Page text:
Smart home accessory company Eve Systems has been updating its range of HomeKit devices with Thread support to improve reliability and connectivity, and the Eve Flare smart light is one of the latest products to get Thread support.
The Eve Flare is a product that Eve Systems has had around for years now, and I reviewed it four years ago in 2019. I wanted to see what, if any, difference Thread would make compared to the prior Bluetooth-only connectivity, hence the review update.
There have been no notable design changes to the Eve Flare that I can see. The look, size, and functionality are exactly the same as they were in 2019. Eve Flare is a sphere-shaped accent light, and I want to emphasize accent. The Eve Flare does not put off enough light to be used as the sole light source in a room, unless you just want a nightlight or enough light for watching TV, listening to music, or other activities that don’t require bright lighting.
This is a fun indoor/outdoor lamp that you can take with you anywhere because it is battery powered and has a built-in handle at the bottom. The light is made from a durable plastic material, and it is all one piece, so you can’t get to the inside. It’s water resistant so it can be out in the rain, next to the pool, or next to the bathtub for ambient lighting.
I’ve had the original Eve Flare for four years. I’ve taken it from room to room, it’s been in water, it’s survived a move and being tucked away in boxes for months, and it’s still working the same as it did when it was new. With the handle, it can be hung upside down indoors or out, and I’m a big fan of the battery power because it’s a light that doesn’t go out in a power outage and can go anywhere that I need an extra bit of mood lighting.
The metal handle is not the most comfortable and the size makes it a little bit hard to transport, but since the weight is so low, it’s not inconvenient to carry. The battery usually lasts for somewhere around five to six hours, and longer if you have the brightness low. It wirelessly charges through a docking station so it can be used as a stationary light and then grabbed to take elsewhere when needed.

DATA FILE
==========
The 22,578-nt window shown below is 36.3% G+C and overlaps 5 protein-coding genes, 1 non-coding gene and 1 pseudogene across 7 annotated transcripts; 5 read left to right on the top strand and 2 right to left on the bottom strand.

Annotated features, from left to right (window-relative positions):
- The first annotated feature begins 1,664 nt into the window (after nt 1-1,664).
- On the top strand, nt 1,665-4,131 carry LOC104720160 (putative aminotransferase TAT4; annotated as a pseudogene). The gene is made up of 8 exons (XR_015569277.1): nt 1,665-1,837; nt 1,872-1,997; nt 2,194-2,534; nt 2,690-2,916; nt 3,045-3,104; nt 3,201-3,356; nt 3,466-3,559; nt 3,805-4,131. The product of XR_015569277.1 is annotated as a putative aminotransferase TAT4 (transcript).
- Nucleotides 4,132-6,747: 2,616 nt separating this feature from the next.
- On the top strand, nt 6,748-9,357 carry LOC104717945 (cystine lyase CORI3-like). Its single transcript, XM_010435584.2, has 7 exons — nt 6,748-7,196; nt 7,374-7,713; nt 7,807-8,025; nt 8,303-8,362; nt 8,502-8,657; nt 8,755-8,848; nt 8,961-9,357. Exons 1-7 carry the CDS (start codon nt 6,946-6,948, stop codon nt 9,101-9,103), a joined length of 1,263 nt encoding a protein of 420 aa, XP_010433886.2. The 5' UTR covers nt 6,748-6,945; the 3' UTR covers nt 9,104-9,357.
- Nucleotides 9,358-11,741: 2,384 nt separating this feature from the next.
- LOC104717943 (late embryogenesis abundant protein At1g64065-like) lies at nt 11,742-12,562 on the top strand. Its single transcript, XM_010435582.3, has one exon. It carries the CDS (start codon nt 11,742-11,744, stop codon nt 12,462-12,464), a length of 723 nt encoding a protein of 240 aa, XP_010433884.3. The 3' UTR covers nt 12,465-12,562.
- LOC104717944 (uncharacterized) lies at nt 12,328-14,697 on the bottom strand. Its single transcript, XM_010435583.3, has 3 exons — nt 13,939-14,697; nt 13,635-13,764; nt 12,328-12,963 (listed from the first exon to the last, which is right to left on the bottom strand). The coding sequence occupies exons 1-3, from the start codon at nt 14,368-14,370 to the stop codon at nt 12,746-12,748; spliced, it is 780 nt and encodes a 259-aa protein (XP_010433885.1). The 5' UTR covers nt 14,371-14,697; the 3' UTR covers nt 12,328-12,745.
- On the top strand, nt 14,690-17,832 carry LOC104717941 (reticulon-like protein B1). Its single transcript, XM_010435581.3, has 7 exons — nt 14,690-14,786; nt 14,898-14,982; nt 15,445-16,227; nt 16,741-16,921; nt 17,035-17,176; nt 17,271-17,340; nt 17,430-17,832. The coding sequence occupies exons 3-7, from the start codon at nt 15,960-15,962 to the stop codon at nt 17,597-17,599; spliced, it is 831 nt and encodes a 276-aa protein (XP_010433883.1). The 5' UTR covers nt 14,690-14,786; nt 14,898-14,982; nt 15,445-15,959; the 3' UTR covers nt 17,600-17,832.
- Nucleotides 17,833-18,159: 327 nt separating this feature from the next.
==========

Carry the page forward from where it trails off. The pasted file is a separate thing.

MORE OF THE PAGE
Eve Flare’s draw is the range of colors that can be selected. You can use the Eve app, the Home app, or Siri voice commands to turn it any color and change the brightness level. The updated version of the Eve Flare and the old version are nearly indistinguishable in color, but the old model seems to be just a touch more saturated for some colors. In almost every aspect, it’s hard to tell the two apart. If I put the original Eve Flare and the new Eve Flare side by side, I don’t think anyone would be able to tell the difference. I kept them carefully separated during this review to avoid mixing them up.
What’s different between the two is internal. While the original Eve Flare connects to your HomeKit setup using Bluetooth, the new version offers Thread and Bluetooth support. Thread is a mesh networking protocol that a lot of smart home product manufacturers are adopting right now because it was built specifically for IoT devices. Thread devices can interface with one another, so they’re less likely to lose connection and have faster response times, especially at longer ranges.
Thread is similar in function to Zigbee, which is used by the Philips Hue line of lights, but no specific hub is required because Thread uses device-to-device communication. Eve Flare is a Minimal Thread Device, so to notice a difference, you do need a Thread border router like a HomePod mini, but it also helps to have one or more always-on plugged-in Thread devices that are classified as Full Thread Devices (like a smart plug). To put it simply, Thread works best when you have multiple devices using Thread, and if Eve Flare were your only Thread device, you wouldn’t notice a performance difference compared to the Bluetooth-only model.
I have a few Thread devices and multiple Thread border routers (HomePod minis and Apple TV) and I can sometimes get the Eve Flare with Thread support to respond faster, mostly when I am in another room. It’s still not super quick, and response times are not instantaneous. If I’m in the same room with the original Eve Flare and the new model, they both respond about as quickly to color change requests and update within a couple of seconds. As I adopt more Thread devices, I might see improvements with the new Eve Flare. Even with the original, I have had no connectivity problems, and I expect the same performance from the updated Thread model.
There’s no reason to upgrade to the Thread-based Eve Flare if you have the original (unless you want two), but it is a nice update for those who are new to the product. The Eve Flare makes for an attractive mood light or room decoration when it’s stationary, and the option to carry it around and use it anywhere just adds to the utility.
The Eve Flare is a versatile, fun mood light that’s nice to have around for ambiance and situations where a little extra light is warranted, but at $100, it’s on the pricier side. For Siri integration, portability, decent battery life, and reliability, I think the cost is worth it, but it might be worth waiting for a sale.
I’ve used the original Eve Flare for multiple years now and I’ve never had a problem with connection or function, so I don’t hesitate to recommend the Eve Flare to those who are interested in what it can do.
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Note: Eve provided MacRumors with an Eve Flare for the purpose of this review. No other compensation was received.